They’re not doing other stuff

We have a lot of evidence that physical activity has a positive impact on mood, as does time spent outside. By definition, our children are not doing those things if they’re inside, sedentary, and staring at a device. Their mood may, thus, be worse after screen time in comparison to how they feel after those other activities.

They’re having a lot of feelings

Screens can bring up a lot of feelings—both positive (e.g., joy over a funny episode)5 and negative (e.g., frustration at losing a game, fear of the moment Macaulay Culkin screams in Home Alone6). We know that screens can arouse strong emotions, but does this qualify as “hyperarousal,” as we often hear about on the Internet? The “arousal” in this term generally refers to our bodies’ physiological arousal—the nervous system’s response to stress. In extreme situations, this can include “fight-or-flight” symptoms like spiking heart rate, sweating, and rapid breathing.

This is certainly possible during, for example, a highly-engrossing video game or horror movie, and for some kids, can occur as a result of “sensory overload” (discussed above). But for the average kid, watching an average TV show, entering “fight-or-flight” mode is unlikely. More likely, they’re just having some feelings, which can continue even after the screen time is over, and make it difficult to transition to other activities.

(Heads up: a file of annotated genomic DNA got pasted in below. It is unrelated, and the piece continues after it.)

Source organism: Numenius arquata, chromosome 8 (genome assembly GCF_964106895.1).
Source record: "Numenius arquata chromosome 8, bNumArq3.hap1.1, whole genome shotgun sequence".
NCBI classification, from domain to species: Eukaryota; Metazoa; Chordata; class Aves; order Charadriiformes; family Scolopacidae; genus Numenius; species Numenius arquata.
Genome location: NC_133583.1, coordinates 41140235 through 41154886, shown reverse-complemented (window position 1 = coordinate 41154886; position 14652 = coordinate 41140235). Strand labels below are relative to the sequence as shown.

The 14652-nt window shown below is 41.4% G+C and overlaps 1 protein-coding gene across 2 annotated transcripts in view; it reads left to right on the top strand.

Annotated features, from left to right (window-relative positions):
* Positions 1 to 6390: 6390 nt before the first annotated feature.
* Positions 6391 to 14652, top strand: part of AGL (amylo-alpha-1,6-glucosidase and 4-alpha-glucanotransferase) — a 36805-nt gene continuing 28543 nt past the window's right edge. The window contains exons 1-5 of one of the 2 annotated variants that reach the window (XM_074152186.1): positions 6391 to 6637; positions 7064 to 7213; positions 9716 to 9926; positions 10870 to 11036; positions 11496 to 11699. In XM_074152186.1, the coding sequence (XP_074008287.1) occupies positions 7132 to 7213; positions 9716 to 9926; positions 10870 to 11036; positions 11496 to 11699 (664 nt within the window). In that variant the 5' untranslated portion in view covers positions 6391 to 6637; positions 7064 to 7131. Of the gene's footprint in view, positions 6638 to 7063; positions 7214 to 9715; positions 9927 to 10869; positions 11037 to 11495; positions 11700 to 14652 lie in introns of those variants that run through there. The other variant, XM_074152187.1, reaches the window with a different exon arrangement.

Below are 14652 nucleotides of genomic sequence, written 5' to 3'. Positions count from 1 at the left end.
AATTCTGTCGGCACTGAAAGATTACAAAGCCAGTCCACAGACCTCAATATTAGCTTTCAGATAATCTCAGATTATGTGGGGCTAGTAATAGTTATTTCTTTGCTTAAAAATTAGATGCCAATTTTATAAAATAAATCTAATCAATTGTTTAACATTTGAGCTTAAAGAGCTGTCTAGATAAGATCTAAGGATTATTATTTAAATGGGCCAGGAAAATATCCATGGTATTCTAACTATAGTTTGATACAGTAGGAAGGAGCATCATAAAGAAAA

What can we do about it?

Emotions, and related behaviors, have many causes. Often, we can’t easily identify all those causes. If we’re noticing our kids are cranky after screen time, or that their behavior is worse, it’s tempting to want to pin it all on a single biological or physiological explanation, but as with all behaviors, it is likely the result of a complex interaction of both internal and external factors.7

Screens can have a negative impact on kids’ mood and behavior, and “overstimulation” can certainly play a role. But not all kids, not all screens, and not every time.